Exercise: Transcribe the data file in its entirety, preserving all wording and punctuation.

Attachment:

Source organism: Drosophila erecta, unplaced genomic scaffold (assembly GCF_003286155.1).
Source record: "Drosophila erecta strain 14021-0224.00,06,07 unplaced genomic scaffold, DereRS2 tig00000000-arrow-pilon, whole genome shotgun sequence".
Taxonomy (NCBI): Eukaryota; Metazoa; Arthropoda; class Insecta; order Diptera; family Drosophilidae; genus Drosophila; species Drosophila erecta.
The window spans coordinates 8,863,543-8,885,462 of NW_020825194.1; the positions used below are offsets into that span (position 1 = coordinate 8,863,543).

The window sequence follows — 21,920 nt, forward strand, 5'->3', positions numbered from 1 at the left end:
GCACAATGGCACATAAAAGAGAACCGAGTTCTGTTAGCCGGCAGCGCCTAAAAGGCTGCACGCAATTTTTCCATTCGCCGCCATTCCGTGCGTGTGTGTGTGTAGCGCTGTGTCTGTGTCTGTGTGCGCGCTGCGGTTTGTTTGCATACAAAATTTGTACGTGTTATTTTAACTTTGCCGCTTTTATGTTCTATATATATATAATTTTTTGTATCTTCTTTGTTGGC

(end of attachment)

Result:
Source organism: Drosophila erecta, unplaced genomic scaffold (assembly GCF_003286155.1).
Source record: "Drosophila erecta strain 14021-0224.00,06,07 unplaced genomic scaffold, DereRS2 tig00000000-arrow-pilon, whole genome shotgun sequence".
Taxonomy (NCBI): Eukaryota; Metazoa; Arthropoda; class Insecta; order Diptera; family Drosophilidae; genus Drosophila; species Drosophila erecta.
The window spans coordinates 8,863,543-8,885,462 of NW_020825194.1; the positions used below are offsets into that span (position 1 = coordinate 8,863,543).

The window sequence follows — 21,920 nt, forward strand, 5'->3', positions numbered from 1 at the left end:
GCACAATGGCACATAAAAGAGAACCGAGTTCTGTTAGCCGGCAGCGCCTAAAAGGCTGCACGCAATTTTTCCATTCGCCGCCATTCCGTGCGTGTGTGTGTGTAGCGCTGTGTCTGTGTCTGTGTGCGCGCTGCGGTTTGTTTGCATACAAAATTTGTACGTGTTATTTTAACTTTGCCGCTTTTATGTTCTATATATATATAATTTTTTGTATCTTCTTTGTTGGC